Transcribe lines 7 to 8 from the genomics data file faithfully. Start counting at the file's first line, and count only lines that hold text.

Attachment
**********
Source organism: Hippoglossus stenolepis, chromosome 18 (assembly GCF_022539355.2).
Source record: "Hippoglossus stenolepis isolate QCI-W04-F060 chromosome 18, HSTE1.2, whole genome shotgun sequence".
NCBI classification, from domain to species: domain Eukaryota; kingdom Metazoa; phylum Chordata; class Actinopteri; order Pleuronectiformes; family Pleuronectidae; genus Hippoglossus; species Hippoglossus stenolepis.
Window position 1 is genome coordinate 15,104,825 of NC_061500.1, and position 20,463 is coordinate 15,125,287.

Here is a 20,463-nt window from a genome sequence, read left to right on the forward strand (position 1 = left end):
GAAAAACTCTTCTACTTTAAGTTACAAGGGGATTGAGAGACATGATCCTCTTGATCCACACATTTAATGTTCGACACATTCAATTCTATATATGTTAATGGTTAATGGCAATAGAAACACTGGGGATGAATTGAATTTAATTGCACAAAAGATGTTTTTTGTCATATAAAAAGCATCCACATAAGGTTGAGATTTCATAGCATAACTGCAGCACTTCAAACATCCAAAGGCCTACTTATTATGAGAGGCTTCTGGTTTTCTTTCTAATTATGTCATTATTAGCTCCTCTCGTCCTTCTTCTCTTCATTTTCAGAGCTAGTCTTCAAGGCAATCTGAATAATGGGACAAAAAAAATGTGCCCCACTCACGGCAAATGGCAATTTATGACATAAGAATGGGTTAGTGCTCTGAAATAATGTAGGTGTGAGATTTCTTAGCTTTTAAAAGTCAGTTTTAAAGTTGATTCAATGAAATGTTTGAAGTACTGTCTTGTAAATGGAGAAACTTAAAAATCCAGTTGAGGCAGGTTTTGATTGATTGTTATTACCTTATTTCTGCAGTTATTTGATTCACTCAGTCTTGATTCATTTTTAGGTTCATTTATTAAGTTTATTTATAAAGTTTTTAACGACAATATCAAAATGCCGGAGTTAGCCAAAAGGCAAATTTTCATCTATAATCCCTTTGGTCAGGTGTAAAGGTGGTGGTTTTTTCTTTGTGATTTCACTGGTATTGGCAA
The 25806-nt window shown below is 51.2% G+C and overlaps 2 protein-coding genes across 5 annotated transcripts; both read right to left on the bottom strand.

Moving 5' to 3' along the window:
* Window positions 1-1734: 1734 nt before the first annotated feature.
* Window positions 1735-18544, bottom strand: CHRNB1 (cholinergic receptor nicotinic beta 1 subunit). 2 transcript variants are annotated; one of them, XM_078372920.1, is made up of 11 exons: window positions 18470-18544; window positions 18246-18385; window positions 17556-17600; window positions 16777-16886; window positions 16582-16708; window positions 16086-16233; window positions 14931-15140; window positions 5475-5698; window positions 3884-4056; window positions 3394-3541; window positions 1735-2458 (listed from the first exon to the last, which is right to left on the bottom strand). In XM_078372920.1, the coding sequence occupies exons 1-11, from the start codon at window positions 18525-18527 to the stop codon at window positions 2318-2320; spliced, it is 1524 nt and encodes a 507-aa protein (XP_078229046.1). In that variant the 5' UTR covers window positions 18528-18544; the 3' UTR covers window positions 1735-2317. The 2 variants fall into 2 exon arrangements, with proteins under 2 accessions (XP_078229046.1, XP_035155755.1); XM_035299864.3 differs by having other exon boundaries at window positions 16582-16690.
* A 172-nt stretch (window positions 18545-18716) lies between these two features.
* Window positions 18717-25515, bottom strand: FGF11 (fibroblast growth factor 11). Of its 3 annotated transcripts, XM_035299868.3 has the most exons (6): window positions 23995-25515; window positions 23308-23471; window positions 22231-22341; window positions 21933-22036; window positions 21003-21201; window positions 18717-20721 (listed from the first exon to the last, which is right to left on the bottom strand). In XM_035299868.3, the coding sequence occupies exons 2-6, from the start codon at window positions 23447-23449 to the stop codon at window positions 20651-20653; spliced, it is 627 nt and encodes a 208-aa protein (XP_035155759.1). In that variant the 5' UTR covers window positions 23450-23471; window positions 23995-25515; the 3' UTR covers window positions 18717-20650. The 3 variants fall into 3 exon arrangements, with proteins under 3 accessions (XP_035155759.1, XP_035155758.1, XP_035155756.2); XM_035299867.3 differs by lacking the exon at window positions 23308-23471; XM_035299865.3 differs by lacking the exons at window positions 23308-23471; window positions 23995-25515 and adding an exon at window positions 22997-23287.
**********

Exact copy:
The 25806-nt window shown below is 51.2% G+C and overlaps 2 protein-coding genes across 5 annotated transcripts; both read right to left on the bottom strand.

Moving 5' to 3' along the window: